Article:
With the sheer breadth and depth of immuno-oncology data being presented at even the American Association for Cancer Research (AACR), several readers were prompted to write in and ask:
One of the obvious learnings from the American Association of Clinical Research (AACR) meeting earlier this week was that we are coming to the end of the low hanging fruit opportunities for checkpoint inhibitors as monotherapies.
With the news hot off the press at the 2015 annual meeting of the American Association for Cancer Research (AACR) that Merck’s pembrolizumab (Keytruda) beat out BMS’s ipilimumab (Yervoy) in advanced melanoma, quite a few readers wrote in asking whether this signals the end for ipilimumab?
Much has been written about the success of checkpoint blockade in solid tumours over the last couple of years with the advent of anti-CTLA4 therapy (ipilimumab/Yervoy) for metastatic melanoma followed by the more recent approval of the anti-PD-1 antibodies in advanced melanoma (pembrolizumab/Keytruda and nivolumab/Opdivo) and lung cancer (nivolumab).
Recently, Merck have been on a roll in the immuno-oncology space, with the announcement that their anti-PD–1 antibody, pembrolizumab (Keytruda), beat out BMS’s anti-CTLA4 antibody, ipilimumab (Yervoy) in a Phase 3 head-to-head frontline trial in metastatic melanoma. The two primary endpoints of OS and PFS were met and the trial will therefore be stopped early based on the IDMC recommendation. No further details are available until the presentation.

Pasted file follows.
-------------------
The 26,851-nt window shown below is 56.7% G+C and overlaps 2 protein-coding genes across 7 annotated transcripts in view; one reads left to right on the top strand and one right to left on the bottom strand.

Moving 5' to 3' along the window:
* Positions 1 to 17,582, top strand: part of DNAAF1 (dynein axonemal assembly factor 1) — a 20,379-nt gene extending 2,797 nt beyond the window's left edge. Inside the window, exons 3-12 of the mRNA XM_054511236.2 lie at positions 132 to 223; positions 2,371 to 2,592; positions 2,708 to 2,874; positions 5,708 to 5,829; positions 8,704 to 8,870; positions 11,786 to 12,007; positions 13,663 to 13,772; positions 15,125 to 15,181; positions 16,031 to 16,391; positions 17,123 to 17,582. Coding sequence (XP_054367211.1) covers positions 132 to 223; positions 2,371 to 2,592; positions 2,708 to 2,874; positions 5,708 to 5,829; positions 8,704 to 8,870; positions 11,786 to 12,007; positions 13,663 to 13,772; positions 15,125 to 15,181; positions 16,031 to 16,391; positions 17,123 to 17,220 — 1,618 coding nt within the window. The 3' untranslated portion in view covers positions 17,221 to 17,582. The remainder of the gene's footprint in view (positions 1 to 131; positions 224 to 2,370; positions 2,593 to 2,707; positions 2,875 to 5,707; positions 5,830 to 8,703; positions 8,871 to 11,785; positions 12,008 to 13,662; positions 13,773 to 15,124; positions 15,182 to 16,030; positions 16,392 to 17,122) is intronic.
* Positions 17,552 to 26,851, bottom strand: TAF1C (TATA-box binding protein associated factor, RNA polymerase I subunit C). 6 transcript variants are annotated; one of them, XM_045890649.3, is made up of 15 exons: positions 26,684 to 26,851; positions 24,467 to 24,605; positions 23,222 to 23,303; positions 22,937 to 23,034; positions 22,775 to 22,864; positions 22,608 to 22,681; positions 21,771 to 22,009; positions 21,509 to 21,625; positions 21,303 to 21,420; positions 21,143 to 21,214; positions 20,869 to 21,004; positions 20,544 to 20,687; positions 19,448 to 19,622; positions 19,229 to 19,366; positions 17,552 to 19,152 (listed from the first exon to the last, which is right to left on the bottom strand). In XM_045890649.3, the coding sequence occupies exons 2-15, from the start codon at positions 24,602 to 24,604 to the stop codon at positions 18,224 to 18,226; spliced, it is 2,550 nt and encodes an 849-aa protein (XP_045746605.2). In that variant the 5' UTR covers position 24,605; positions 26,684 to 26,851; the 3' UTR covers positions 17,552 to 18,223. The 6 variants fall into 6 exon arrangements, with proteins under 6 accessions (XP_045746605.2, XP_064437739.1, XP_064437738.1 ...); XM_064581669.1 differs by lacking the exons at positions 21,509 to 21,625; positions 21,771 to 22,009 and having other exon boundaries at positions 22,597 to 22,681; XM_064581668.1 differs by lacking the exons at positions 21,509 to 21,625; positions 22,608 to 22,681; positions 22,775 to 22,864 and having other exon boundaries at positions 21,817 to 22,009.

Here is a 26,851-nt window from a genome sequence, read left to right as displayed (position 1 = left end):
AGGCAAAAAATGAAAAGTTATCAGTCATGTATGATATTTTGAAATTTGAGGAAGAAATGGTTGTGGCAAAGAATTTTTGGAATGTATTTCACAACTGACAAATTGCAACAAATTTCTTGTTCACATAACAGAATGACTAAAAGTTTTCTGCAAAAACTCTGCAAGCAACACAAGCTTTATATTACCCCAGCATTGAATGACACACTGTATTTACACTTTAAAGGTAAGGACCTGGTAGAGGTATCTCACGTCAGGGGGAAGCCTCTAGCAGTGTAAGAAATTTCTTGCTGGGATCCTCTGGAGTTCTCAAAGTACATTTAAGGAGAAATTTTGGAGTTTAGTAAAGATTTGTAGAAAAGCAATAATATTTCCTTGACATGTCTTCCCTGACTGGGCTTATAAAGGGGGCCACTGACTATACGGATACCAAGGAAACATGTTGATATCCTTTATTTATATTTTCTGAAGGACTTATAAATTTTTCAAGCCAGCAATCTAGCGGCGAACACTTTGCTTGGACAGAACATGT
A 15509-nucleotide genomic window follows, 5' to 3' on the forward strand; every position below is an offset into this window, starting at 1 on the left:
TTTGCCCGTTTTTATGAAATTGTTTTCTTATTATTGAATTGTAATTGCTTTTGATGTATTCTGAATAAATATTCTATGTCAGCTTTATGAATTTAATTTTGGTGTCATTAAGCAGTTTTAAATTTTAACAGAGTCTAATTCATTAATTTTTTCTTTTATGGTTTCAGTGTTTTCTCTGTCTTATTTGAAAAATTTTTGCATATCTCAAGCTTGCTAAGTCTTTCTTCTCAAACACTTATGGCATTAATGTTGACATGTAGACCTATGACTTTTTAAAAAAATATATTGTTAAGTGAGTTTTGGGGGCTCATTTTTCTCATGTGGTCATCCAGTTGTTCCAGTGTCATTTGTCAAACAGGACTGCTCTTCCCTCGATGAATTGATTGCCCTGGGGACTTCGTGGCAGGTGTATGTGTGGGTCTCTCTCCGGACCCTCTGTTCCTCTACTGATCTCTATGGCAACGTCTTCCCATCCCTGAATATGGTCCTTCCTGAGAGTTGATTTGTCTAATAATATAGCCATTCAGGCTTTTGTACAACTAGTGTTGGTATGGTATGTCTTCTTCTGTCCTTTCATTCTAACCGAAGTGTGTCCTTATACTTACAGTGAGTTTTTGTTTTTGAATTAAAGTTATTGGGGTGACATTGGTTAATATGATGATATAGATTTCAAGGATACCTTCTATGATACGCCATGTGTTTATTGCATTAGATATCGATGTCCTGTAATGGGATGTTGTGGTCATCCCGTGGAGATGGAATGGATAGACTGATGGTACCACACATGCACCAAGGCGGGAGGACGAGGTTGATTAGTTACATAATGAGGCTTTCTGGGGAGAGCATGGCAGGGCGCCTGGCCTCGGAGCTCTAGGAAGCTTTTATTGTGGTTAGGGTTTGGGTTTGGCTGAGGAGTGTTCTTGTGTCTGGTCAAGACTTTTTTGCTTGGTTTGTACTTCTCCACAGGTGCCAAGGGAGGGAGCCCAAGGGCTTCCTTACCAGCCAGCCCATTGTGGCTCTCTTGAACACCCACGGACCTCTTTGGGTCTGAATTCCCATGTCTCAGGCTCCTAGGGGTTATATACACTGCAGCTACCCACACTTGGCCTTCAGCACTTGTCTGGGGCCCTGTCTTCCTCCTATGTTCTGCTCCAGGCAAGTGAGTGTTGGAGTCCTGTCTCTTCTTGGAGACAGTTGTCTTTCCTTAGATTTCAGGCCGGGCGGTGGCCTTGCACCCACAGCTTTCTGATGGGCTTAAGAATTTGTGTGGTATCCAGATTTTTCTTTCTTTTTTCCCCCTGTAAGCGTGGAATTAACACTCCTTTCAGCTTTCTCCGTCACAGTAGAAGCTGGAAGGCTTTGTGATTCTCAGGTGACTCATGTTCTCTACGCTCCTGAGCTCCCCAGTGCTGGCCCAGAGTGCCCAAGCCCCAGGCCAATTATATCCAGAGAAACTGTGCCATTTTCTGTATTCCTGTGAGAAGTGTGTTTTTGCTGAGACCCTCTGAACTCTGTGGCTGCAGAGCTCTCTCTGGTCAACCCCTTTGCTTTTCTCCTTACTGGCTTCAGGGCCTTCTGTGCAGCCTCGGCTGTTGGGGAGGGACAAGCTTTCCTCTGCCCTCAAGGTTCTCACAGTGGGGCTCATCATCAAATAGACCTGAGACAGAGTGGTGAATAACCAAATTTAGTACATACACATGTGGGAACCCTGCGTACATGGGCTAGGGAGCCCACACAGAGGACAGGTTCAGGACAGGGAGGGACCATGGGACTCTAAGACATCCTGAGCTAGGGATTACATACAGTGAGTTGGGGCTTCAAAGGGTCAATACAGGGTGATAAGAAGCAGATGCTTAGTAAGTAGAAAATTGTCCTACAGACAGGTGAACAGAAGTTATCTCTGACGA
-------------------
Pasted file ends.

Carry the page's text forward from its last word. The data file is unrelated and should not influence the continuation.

Some really intriguing news was announced this morning, with Aduro Biotech issuing a press release on their new global collaboration with Novartis for their “immuno-oncology products derived from its proprietary STING-targeted CDN platform technology.”
Today I’m answering recent questions from readers, in this case on checkpoint inhibition and where this field is going in the near future.
As we’re coming to the end of our European Association Urology (EAU) coverage for 2015, I wanted to discuss at a rather more quirky, off-the-wall topic and look at one of the gems from the poster halls at this conference.
We’ve been following the updates on the PREVAIL study evaluating enzalutamide (Xtandi) versus placebo in metastatic castrate-resistant prostate cancer (CRPC) in the pre-chemotherapy setting for a while now. It’s interesting to see how the data evolves over time as it becomes more mature.
At the last count, the renal cell carcinoma (RCC) space is quite competitive with five VEGF inhibitors (sunitinib, sorafenib, axitinib, pazopanib and bevacizumab), two mTOR blockers (temsirolimus and everolimus) and not forgetting IL–2, all approved by the FDA for the treatment of advanced disease.